On Thu, 4 Jan 2007, John L wrote:
Can you describe the algorithm to distinguish the cases where the original
value is fine from the cases where it's not?
You took one line without additional context where I gave an example of
users who have processing script to find mail lists based on subject tags.
We all have scripts like that. What do they have to do with DKIM signature
It goes along what you asked about when modifying header data to restore
an original value and validating signature after that might be a problem.
Current text says that "z" value can not be used for signature validation.
So lets imagine an implementor who actually takes it literally but still
wants to do it but also be able to comply with text. Did someone say its
impossible? Not at all! All you have to do is verify the signature once
and find that it did not validate (a trace header text could even be
added saying that). Then you pass it from your right hand [signature
verifier system] to left [message processing system not doing signature
verification and thus not subject to "standard" text] that takes
the message and does same thing that was done to it before and modifies
its header data based on "z" part of the signature. Then left hand passes
it back to the right which does another signature validation this time
on a "new message" with restored header data. The signature passes and
everyone is happy :)
BTW - The above assumes that implementors actually always do according
to standards text in the first place.. Despite efforts by many people in
IETF that is not at all what happens in real world and if implementors
find it easier to "bypass" certain parts of the standard based on certain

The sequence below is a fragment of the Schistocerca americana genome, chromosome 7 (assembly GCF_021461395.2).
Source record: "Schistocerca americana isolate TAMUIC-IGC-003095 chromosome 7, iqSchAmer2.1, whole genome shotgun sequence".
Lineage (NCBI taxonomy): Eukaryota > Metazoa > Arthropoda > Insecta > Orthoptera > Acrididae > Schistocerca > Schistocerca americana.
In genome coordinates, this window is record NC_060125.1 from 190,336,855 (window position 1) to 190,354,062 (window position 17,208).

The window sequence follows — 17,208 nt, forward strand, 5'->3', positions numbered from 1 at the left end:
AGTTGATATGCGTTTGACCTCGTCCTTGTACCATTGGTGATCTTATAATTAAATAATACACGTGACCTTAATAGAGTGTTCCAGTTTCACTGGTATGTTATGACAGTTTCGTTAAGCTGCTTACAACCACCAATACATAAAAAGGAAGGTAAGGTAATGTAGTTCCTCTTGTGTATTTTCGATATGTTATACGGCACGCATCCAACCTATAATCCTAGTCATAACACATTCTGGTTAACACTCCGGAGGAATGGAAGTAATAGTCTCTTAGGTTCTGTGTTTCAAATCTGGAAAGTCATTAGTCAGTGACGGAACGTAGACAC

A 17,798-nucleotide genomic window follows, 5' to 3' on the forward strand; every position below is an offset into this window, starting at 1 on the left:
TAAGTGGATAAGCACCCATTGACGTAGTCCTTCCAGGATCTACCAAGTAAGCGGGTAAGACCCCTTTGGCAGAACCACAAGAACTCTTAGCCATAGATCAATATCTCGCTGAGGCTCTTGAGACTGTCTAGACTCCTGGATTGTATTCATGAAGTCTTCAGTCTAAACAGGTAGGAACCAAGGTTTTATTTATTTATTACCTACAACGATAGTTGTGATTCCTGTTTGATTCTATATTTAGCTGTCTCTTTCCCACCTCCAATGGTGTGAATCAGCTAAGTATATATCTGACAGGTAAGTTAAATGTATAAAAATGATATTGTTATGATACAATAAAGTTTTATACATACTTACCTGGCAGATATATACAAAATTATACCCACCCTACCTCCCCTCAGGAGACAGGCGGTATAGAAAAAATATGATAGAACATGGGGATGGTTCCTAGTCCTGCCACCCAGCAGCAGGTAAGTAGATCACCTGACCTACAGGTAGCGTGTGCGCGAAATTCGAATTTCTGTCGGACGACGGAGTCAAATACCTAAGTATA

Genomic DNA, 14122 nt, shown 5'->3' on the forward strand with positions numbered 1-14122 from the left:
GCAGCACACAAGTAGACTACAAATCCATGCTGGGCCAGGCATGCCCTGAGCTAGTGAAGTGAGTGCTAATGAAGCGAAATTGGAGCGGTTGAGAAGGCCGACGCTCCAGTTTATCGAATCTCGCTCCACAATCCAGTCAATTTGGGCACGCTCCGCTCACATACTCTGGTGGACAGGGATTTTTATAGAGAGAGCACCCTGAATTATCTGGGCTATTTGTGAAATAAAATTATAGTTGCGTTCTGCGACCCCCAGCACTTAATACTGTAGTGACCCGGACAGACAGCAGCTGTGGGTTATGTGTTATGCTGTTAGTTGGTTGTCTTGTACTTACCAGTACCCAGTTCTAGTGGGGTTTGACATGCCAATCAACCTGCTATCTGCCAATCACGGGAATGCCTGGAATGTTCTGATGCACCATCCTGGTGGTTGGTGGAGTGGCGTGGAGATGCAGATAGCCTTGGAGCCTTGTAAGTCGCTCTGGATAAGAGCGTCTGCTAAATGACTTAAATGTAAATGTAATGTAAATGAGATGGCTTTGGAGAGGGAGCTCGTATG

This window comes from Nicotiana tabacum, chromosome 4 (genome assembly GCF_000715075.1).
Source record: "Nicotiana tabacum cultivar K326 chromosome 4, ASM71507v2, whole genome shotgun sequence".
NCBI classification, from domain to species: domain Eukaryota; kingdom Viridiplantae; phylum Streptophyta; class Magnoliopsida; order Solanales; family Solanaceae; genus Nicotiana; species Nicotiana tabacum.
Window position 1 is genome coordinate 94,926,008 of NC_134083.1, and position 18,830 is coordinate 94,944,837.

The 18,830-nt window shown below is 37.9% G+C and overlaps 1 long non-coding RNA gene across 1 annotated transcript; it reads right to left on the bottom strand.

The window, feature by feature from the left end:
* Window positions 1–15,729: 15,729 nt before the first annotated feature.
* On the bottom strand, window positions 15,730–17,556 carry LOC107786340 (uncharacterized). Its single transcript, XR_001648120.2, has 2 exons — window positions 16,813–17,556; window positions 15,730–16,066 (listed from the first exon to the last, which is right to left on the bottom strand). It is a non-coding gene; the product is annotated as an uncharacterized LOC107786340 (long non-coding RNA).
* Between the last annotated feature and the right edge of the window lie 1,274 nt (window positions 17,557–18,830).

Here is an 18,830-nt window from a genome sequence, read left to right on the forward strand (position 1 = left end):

requirements or for better customer experience they in fact do just that.
BTW - Did you notice that we are talking about email cases where message
passed through processing system that thought its ok to make modifications
to the originator's header data before further delivery. So is the question
you're asking when its ok to make further modifications to the same
Actually, that's not at all what I was talking about. I was asking how a
recipient system can algorithmically distinguish an upstream modification
that broke the signature but was "ok" from one that wasn't.
By using the original values and doing new signature verification.
The question again goes back as to if its ok from recipient point
of view to trust header data added by original sender. In my view
it always is! The only issues are that some recipients do additional
processing that is operationally use these modifications.
I think that we all agree that if the intermediate system re-signed the
message and we trust that signature, the message is OK.
Actually I don't agree with that at all. Plus this also requires level
of agreement between the recipient and "re-signer" that is not based
on message sender as would be presented to the user.
But the discussion in progress is, as far as I can tell, about messages
where an intermediate system modified but did not re-sign.
Both. In my view having resigner's signature is helpful in determining
ultimate delivery status of the message, but it is not paramount. I'd
rather see use original user signature if it can be validated even if
additional signatures exist.
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